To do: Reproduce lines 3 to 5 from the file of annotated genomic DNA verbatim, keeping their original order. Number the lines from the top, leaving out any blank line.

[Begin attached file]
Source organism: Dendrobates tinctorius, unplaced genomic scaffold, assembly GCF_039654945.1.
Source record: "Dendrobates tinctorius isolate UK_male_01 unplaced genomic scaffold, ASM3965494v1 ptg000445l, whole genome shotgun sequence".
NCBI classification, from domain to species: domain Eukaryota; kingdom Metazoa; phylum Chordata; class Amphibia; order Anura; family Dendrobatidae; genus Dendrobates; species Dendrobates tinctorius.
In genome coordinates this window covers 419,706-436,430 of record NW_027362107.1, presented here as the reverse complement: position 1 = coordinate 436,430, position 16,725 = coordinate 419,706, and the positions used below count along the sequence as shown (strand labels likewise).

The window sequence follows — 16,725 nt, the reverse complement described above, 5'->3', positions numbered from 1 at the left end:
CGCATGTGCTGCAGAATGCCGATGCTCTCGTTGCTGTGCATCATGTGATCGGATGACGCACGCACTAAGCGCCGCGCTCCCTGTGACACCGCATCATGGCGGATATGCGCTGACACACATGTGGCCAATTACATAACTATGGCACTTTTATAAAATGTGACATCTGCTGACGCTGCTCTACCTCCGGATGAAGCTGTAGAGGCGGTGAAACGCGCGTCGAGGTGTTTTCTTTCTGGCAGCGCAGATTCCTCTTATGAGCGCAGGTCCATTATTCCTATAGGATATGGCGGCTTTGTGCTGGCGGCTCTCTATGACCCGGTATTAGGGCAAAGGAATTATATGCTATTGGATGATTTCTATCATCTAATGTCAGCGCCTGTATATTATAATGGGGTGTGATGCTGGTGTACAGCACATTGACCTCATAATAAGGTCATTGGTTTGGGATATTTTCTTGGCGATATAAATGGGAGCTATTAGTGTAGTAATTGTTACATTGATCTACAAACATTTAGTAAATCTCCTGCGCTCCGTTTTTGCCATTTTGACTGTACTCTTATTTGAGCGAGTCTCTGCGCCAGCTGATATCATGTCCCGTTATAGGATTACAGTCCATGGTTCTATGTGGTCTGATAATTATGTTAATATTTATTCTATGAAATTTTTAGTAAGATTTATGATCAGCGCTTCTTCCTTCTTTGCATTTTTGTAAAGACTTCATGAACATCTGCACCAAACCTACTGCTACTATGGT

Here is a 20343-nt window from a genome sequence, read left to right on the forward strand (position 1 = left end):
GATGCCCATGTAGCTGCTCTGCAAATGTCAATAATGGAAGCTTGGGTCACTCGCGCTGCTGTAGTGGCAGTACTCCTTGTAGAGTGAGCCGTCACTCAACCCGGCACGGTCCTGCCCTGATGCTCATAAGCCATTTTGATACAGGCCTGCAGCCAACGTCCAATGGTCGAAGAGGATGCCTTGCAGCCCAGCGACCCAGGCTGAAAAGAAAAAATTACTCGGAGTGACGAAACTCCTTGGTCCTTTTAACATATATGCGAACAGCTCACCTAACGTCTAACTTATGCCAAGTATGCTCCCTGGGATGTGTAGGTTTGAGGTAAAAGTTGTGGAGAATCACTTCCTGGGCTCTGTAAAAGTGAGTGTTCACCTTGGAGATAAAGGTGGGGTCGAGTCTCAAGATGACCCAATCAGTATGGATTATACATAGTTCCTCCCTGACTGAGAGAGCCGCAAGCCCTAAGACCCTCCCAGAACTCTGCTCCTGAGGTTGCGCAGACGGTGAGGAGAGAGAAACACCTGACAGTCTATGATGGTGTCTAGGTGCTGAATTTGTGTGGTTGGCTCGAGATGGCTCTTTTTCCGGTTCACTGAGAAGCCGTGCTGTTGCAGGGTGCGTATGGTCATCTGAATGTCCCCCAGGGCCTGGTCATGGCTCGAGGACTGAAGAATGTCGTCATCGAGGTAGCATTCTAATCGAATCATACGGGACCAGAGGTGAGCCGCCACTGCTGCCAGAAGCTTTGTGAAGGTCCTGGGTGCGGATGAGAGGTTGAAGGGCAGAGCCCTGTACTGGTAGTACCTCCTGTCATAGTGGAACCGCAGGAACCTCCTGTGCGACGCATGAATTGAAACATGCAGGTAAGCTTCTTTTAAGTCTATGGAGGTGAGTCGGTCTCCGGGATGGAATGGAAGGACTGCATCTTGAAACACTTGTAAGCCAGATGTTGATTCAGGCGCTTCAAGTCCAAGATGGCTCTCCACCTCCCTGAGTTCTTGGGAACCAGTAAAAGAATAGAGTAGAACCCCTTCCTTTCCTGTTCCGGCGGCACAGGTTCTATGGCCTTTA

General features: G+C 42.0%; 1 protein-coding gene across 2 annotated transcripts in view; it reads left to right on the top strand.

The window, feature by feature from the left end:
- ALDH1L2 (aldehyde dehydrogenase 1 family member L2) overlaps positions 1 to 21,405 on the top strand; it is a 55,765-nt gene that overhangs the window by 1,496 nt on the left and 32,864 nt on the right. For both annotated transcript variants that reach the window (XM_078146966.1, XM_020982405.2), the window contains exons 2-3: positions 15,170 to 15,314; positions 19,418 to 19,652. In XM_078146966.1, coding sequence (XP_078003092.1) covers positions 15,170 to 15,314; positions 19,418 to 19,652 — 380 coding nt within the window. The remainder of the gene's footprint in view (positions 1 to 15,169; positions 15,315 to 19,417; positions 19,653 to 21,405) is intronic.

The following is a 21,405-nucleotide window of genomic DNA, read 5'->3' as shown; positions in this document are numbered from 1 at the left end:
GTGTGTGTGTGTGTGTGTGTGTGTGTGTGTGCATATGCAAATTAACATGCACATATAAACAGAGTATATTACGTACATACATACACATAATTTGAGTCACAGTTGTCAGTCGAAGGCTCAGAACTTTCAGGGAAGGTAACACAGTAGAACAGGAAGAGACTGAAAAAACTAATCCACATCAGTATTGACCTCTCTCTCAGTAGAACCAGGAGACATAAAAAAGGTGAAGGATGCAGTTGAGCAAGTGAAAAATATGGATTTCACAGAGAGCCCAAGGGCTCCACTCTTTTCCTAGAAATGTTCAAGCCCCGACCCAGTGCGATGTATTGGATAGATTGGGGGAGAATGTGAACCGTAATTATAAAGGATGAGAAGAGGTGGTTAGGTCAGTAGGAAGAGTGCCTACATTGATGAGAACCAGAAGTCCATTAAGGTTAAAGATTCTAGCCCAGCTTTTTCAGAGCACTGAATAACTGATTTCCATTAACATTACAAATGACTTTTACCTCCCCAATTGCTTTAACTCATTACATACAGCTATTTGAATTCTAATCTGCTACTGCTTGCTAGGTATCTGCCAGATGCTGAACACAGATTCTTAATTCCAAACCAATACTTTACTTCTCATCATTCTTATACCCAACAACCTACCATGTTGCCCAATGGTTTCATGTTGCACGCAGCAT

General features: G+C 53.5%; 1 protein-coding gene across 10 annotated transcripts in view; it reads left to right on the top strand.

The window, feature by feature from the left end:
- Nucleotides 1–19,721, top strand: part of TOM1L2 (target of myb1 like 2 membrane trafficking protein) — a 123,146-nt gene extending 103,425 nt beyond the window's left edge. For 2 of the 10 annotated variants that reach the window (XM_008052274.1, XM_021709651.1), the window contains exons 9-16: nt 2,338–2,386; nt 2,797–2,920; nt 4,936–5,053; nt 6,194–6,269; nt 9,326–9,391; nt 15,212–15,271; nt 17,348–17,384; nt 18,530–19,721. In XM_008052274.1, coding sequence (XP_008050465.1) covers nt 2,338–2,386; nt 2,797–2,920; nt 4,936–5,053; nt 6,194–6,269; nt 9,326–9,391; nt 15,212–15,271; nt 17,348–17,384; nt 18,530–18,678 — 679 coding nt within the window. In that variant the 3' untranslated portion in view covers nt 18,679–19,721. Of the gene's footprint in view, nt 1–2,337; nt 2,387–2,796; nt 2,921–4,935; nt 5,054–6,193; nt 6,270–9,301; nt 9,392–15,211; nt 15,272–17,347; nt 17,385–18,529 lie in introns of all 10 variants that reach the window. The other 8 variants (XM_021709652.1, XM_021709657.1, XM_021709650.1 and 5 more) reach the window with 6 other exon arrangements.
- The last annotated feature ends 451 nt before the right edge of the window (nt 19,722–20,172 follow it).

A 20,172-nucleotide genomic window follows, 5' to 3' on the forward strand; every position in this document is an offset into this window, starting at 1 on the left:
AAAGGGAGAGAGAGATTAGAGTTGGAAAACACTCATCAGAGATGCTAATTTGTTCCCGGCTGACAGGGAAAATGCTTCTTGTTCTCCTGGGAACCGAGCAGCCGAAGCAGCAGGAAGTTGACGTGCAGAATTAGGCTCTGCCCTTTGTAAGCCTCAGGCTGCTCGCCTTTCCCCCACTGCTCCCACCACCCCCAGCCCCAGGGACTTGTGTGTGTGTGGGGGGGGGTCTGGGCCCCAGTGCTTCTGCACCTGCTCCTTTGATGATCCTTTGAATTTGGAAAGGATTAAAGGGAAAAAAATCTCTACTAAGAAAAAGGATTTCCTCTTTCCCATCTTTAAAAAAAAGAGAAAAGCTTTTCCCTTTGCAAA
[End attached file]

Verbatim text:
NCBI classification, from domain to species: domain Eukaryota; kingdom Metazoa; phylum Chordata; class Amphibia; order Anura; family Dendrobatidae; genus Dendrobates; species Dendrobates tinctorius.
In genome coordinates this window covers 419,706-436,430 of record NW_027362107.1, presented here as the reverse complement: position 1 = coordinate 436,430, position 16,725 = coordinate 419,706, and the positions used below count along the sequence as shown (strand labels likewise).

The window sequence follows — 16,725 nt, the reverse complement described above, 5'->3', positions numbered from 1 at the left end: